For employees who work in hazardous environments, proper eye protection is a must. Wearing earplugs can help to protect our hearing, reducing noise by 15 to 30 decibels depending on the fit. But workers’ eyes need to be safeguarded, as well. In fact, the AAO estimates that up to 90% of on-the-job eye injuries could actually be avoided by wearing the right eye protection. On top of that, about one-third of nonfatal work injuries (that also required time off work) were suffered by inexperienced employees with less than one year on the job, workers who may be less likely to wear proper eyewear. Goggles, safety glasses, face shields, or even full-face respirators may be appropriate for a given environment; employers should conduct hazard assessments to determine which types of protective eyewear should be used. Eye protection should be comfortable, allow for adequate peripheral vision, and be properly fitted to each worker or have an adjustable feature.

For workers who aren’t involved in physical labor, eye health still needs to be a priority. Computers, tablets, smartphones, and other digital devices can cause immense eye strain, especially for those in full-time positions. Digital eye strain can lead to dry eyes, headaches, and blurred vision. Employers should encourage workers’ computer monitors to be positioned 25 inches away from their face and encourage the “20-20-20” rule: every 20 minutes, have employees take a break from looking at their screens to view an object that’s 20 feet away for 20 seconds. As much as possible, employees should reduce glare and what’s called “blue lighting” in their tech. Adding better environmental lighting can help reduce eye strain, as well.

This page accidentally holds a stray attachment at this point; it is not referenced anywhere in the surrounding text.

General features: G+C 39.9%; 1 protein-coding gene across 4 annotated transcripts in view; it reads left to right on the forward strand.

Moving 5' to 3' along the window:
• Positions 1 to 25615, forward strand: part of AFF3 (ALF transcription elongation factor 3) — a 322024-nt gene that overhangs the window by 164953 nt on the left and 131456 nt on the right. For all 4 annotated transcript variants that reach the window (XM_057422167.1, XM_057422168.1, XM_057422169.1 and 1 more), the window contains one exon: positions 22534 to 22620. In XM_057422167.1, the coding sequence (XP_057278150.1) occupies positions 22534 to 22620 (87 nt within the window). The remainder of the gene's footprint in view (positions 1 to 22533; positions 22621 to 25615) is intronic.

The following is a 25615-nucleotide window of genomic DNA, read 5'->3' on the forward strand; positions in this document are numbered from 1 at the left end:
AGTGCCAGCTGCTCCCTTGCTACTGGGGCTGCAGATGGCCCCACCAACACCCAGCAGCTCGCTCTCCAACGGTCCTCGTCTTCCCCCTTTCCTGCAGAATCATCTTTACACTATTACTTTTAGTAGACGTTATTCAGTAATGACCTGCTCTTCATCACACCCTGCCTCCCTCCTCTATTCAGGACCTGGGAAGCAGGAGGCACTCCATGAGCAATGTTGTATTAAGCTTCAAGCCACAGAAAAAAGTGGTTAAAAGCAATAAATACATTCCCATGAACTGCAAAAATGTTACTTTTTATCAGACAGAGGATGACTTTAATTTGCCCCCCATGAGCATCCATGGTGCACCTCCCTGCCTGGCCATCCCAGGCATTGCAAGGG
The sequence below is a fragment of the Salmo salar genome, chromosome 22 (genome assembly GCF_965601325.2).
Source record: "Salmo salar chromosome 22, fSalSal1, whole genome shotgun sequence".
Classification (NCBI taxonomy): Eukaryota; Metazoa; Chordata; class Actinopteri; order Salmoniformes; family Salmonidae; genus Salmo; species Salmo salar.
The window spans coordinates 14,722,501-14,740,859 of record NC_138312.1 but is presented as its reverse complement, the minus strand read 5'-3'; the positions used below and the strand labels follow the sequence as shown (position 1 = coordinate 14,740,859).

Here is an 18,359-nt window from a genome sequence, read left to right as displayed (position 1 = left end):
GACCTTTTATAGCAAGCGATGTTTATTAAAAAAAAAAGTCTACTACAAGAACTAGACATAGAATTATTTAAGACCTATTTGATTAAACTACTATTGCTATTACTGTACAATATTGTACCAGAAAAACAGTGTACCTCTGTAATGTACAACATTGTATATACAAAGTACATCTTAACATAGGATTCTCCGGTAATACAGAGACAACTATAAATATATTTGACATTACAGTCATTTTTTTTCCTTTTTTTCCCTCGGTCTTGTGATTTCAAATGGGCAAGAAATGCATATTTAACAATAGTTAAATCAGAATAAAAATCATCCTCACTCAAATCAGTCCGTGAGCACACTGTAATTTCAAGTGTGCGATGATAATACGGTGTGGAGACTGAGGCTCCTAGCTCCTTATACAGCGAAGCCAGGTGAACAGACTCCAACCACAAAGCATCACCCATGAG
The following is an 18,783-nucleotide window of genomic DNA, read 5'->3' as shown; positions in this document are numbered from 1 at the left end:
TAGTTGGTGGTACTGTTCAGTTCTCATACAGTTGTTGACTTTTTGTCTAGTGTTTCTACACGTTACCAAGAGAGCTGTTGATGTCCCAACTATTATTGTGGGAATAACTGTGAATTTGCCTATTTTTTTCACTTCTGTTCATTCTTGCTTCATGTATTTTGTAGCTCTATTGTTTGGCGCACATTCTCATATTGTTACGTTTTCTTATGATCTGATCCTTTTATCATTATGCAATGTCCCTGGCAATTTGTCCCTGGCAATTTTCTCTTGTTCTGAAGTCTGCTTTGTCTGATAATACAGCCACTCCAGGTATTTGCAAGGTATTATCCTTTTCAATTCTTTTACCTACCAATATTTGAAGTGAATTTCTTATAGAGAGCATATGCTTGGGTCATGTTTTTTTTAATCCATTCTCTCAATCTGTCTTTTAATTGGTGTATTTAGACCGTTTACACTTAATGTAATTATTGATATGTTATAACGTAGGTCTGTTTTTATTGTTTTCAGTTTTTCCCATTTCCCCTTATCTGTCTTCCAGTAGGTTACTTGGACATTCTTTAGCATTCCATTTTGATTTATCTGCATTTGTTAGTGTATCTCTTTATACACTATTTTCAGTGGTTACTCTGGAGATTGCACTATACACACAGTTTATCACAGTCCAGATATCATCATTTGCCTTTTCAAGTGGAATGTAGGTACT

Employees who have to drive to work during dangerous times of day or who spend a long time on the road also need to protect their eyes. Wearing sunglasses, even when it’s not particularly sunny outside, can help block harmful UV rays. When driving long distances, make sure to take breaks. Around 6 million car accidents occur in the U.S. every year, but protecting one’s eyes while on the road can ensure employees stay safe.

Finally, employers can make a difference by including a vision plan as part of their benefits package and encouraging employees to get their yearly eye exams. In addition, holding workplace workshops regarding eye wellness, ensuring proper procedures are being followed, and providing incentives or workplace improvements to ease eye strain and hazards will show employees’ well-being is a top priority.

As you can “see,” eye wellness needs to be taken seriously. With these tips, you’ll be better able to protect your vision both at work and at home.